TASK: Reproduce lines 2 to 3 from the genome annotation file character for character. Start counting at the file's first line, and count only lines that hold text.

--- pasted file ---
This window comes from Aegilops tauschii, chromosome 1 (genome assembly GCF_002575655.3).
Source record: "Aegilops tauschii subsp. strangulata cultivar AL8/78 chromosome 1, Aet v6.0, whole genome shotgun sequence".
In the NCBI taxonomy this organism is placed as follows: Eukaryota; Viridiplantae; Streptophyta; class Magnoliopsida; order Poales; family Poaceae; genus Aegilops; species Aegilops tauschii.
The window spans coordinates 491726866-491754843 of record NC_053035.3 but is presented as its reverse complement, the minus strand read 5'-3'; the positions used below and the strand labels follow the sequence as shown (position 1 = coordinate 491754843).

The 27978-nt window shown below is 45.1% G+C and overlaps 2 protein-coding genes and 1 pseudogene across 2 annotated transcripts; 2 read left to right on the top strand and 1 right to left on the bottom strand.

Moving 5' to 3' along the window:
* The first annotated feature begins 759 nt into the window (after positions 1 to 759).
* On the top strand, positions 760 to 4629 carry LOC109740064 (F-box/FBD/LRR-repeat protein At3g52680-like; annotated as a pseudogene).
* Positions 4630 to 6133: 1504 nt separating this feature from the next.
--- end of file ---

Source record: "Aegilops tauschii subsp. strangulata cultivar AL8/78 chromosome 1, Aet v6.0, whole genome shotgun sequence".
In the NCBI taxonomy this organism is placed as follows: Eukaryota; Viridiplantae; Streptophyta; class Magnoliopsida; order Poales; family Poaceae; genus Aegilops; species Aegilops tauschii.